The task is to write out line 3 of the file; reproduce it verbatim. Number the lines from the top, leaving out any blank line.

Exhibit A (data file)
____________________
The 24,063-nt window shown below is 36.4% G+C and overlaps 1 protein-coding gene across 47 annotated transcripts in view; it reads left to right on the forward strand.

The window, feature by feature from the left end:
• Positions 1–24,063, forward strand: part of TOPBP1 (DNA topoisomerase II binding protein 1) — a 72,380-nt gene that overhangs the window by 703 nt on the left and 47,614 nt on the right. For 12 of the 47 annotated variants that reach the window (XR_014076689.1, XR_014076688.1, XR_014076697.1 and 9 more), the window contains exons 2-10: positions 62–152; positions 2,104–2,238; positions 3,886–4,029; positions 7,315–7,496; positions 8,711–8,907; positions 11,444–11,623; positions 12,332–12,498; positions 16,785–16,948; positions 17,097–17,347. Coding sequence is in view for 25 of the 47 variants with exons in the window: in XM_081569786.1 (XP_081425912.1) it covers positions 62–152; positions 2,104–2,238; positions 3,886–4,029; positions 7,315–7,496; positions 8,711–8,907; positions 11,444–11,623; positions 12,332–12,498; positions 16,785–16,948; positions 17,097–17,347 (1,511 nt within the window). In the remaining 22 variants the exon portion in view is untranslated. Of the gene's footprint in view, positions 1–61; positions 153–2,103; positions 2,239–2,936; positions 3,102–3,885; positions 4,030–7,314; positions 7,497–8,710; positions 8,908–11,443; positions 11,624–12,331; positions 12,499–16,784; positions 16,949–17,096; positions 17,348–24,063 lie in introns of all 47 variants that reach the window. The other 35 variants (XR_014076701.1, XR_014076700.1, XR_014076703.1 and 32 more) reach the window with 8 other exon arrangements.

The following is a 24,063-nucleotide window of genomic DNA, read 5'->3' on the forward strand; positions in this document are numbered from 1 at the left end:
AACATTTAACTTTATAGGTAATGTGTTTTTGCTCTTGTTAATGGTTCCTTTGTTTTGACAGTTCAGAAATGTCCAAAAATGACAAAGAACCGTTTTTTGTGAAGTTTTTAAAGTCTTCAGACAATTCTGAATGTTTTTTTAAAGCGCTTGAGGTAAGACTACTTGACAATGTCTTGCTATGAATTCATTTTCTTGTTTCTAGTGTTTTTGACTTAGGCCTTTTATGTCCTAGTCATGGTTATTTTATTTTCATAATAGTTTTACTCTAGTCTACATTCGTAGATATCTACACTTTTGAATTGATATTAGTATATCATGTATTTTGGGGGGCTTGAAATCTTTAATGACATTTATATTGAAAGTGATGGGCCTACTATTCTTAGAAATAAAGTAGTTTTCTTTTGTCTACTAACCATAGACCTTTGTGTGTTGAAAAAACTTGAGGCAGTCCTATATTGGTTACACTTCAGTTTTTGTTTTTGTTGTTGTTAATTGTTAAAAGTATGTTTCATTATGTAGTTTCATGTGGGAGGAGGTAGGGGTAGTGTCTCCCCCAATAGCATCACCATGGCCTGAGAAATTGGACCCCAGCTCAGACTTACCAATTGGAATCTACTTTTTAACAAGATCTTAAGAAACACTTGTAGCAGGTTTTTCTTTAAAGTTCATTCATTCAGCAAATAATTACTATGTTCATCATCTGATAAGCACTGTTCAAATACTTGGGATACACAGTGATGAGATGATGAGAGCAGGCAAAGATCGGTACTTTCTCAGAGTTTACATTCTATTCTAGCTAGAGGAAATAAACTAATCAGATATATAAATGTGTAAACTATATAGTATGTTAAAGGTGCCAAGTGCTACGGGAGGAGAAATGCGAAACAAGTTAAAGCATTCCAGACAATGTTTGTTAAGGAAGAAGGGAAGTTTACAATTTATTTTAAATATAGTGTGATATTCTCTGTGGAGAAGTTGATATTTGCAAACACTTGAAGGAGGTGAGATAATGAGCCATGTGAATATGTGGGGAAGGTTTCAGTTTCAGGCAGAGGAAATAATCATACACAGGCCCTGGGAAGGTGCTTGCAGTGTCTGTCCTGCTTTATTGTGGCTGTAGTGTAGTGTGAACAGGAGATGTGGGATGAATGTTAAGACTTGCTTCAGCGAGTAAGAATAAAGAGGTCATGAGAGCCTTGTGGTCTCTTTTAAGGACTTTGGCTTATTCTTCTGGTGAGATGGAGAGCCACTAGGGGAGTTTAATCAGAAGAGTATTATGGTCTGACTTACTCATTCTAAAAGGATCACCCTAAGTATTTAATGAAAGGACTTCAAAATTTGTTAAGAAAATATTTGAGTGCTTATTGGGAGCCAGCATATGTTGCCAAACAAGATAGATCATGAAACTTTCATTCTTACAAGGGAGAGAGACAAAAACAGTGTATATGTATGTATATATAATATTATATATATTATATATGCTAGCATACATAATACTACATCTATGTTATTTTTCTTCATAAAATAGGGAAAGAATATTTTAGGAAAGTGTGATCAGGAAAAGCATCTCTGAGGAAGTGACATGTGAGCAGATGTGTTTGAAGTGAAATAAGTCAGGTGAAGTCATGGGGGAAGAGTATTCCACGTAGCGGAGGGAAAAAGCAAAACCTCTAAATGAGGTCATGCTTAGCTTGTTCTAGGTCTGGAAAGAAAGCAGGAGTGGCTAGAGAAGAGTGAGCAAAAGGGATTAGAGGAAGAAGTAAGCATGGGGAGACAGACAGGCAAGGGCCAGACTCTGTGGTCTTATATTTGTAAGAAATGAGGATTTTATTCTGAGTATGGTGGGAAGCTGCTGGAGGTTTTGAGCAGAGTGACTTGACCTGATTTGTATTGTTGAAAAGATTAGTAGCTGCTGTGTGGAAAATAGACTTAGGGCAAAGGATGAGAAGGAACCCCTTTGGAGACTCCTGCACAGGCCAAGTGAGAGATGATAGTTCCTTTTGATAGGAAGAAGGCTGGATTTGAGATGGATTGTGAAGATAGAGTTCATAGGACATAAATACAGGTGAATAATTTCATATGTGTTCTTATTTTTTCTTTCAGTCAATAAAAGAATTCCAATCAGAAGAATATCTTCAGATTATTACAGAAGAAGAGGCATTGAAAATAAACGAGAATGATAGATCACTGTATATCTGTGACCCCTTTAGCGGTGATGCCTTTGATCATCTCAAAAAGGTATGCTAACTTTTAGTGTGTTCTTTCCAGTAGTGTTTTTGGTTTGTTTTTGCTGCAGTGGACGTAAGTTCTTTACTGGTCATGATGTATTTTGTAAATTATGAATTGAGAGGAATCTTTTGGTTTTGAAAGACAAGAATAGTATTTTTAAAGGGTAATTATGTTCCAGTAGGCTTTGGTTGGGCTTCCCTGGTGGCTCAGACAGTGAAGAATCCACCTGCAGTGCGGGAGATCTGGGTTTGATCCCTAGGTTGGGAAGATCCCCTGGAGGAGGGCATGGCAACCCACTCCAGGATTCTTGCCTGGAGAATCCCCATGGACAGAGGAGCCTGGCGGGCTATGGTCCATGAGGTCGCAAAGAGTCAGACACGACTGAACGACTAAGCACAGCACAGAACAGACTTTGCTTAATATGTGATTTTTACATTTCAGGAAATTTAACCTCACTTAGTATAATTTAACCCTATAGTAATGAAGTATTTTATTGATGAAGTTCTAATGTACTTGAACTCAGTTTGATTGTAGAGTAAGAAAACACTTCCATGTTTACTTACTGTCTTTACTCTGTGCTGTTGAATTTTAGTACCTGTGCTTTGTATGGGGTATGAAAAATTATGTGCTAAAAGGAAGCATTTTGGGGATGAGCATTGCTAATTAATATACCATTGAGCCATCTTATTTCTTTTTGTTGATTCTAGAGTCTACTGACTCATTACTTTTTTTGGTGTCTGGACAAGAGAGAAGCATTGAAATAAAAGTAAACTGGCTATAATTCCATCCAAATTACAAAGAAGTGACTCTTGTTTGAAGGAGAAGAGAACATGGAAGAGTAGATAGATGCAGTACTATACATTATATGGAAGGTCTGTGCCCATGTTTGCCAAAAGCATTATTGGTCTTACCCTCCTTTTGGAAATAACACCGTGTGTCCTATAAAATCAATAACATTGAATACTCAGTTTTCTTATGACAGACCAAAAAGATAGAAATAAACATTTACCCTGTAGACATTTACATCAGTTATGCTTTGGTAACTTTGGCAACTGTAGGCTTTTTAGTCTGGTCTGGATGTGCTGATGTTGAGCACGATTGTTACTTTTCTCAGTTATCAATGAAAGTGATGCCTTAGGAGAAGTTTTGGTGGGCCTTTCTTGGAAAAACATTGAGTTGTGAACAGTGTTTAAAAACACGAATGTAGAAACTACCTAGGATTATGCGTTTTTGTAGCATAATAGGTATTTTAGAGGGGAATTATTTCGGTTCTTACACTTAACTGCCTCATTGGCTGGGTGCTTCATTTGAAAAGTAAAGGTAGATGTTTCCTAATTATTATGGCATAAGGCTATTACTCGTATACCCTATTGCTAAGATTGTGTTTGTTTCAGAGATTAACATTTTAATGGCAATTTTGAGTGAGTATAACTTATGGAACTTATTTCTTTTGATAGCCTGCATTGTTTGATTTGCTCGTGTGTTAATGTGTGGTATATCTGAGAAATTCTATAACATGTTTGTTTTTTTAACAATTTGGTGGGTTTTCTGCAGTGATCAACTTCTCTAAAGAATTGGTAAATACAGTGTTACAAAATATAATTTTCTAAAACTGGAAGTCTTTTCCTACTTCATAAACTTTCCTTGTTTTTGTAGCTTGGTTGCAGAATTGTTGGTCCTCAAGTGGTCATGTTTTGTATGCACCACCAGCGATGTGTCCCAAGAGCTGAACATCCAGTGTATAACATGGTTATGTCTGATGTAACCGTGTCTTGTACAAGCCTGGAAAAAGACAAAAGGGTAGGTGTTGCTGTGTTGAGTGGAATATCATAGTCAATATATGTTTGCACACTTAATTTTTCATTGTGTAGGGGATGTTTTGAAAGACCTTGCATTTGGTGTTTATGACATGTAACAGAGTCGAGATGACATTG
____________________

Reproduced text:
• Positions 1–24,063, forward strand: part of TOPBP1 (DNA topoisomerase II binding protein 1) — a 72,380-nt gene that overhangs the window by 703 nt on the left and 47,614 nt on the right. For 12 of the 47 annotated variants that reach the window (XR_014076689.1, XR_014076688.1, XR_014076697.1 and 9 more), the window contains exons 2-10: positions 62–152; positions 2,104–2,238; positions 3,886–4,029; positions 7,315–7,496; positions 8,711–8,907; positions 11,444–11,623; positions 12,332–12,498; positions 16,785–16,948; positions 17,097–17,347. Coding sequence is in view for 25 of the 47 variants with exons in the window: in XM_081569786.1 (XP_081425912.1) it covers positions 62–152; positions 2,104–2,238; positions 3,886–4,029; positions 7,315–7,496; positions 8,711–8,907; positions 11,444–11,623; positions 12,332–12,498; positions 16,785–16,948; positions 17,097–17,347 (1,511 nt within the window). In the remaining 22 variants the exon portion in view is untranslated. Of the gene's footprint in view, positions 1–61; positions 153–2,103; positions 2,239–2,936; positions 3,102–3,885; positions 4,030–7,314; positions 7,497–8,710; positions 8,908–11,443; positions 11,624–12,331; positions 12,499–16,784; positions 16,949–17,096; positions 17,348–24,063 lie in introns of all 47 variants that reach the window. The other 35 variants (XR_014076701.1, XR_014076700.1, XR_014076703.1 and 32 more) reach the window with 8 other exon arrangements.